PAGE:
The struggle for imperial domination in America between France and England led to a race for colonization and ultimately open warfare, all of which were affected by the presence and participation of Native Americans. Originally seen as trade partners, "Indians" eventually ended up fighting on both sides of this rivalry.
From the late 17th century into the 18th century, Native Americans played a wide variety of roles in the rivalry between Great Britain and France. Originally viewed only as obstacles to European advancement, both French and British explorers began to forge trade relationships with different Indian tribes and settlements. In exchange for furs and other commodities, the French aided Huron Indians in their conflict with the rival Iroquois tribe. At the same time, the British developed trade partnerships with the Iroquois and thus allied themselves against the Huron and French forces during a number of skirmishes between the two warring Indian nations.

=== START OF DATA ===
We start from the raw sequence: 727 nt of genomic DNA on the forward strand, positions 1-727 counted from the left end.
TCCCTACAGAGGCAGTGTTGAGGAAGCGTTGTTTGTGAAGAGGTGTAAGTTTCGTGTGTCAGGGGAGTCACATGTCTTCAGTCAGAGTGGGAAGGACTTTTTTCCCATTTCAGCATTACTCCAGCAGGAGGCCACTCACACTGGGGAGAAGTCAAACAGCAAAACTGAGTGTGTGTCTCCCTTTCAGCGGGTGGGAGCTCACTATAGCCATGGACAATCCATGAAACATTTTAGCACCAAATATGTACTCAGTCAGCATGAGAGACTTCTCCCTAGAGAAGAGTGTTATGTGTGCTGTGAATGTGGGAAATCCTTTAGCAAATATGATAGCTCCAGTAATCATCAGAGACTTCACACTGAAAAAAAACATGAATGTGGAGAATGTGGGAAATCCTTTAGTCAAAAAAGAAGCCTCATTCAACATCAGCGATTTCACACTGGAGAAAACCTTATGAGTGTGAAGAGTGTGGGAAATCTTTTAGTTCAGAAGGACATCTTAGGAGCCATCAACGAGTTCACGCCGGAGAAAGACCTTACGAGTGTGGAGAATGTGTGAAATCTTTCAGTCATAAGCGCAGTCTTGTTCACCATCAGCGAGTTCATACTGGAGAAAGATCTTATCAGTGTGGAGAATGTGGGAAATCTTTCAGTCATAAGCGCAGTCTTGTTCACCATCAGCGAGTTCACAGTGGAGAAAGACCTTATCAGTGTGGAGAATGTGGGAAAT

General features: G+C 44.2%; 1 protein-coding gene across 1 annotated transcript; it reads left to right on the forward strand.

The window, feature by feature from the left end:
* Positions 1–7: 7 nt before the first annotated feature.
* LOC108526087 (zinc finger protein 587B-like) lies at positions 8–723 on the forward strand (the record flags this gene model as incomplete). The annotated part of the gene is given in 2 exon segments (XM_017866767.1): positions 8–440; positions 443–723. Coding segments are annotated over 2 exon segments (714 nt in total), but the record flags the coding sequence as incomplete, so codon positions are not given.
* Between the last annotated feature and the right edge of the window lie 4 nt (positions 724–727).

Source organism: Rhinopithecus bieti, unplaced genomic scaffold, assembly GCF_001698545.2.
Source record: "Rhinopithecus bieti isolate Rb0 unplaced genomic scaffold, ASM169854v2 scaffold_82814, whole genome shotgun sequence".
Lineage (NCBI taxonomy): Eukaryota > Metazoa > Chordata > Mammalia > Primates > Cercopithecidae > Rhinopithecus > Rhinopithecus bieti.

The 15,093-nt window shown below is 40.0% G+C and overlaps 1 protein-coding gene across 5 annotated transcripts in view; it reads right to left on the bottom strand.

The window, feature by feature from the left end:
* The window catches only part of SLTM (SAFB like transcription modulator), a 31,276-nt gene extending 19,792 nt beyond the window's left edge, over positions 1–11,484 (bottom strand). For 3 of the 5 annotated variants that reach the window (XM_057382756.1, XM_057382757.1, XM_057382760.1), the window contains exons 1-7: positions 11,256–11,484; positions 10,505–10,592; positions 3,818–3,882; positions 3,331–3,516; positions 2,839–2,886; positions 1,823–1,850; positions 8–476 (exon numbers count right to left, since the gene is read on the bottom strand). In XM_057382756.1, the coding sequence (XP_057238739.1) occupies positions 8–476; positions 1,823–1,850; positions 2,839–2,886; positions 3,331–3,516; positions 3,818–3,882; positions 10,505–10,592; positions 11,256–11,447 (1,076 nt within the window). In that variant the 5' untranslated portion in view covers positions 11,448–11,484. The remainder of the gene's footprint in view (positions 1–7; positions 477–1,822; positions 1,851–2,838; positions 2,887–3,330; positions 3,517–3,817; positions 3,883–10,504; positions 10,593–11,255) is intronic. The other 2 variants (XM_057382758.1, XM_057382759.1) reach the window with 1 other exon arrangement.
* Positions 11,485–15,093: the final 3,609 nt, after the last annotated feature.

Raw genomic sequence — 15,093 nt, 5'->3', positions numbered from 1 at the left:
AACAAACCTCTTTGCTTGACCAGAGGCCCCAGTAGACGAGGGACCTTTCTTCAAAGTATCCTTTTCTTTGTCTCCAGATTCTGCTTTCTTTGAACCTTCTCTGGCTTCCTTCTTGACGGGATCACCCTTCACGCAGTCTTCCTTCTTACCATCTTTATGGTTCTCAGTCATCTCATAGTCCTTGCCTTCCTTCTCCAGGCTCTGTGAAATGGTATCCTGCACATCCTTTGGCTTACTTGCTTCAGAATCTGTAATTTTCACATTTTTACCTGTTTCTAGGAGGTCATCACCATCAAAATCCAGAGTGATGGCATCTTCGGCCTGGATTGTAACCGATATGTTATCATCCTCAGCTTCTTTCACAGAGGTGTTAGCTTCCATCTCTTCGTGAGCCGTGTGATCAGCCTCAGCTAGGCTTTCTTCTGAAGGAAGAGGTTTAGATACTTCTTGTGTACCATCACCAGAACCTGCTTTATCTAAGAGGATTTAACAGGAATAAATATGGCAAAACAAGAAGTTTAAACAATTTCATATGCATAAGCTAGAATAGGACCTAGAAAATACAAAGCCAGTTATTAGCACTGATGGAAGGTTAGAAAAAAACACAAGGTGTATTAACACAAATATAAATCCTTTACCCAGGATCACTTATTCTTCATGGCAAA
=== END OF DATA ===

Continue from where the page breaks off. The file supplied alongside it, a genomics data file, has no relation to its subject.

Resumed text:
Just as conflict was frequent between Great Britain and France back across the sea in Europe, so it was between a number of tribes of Indians. British and French settlers often used these tribal rivalries to their advantage, but overall, both the Europeans and the Native Americans took advantage of frequently shifting alliances within and between factions to expand territory and gain prestige, until the conflict reached a boiling point with the French and Indian War.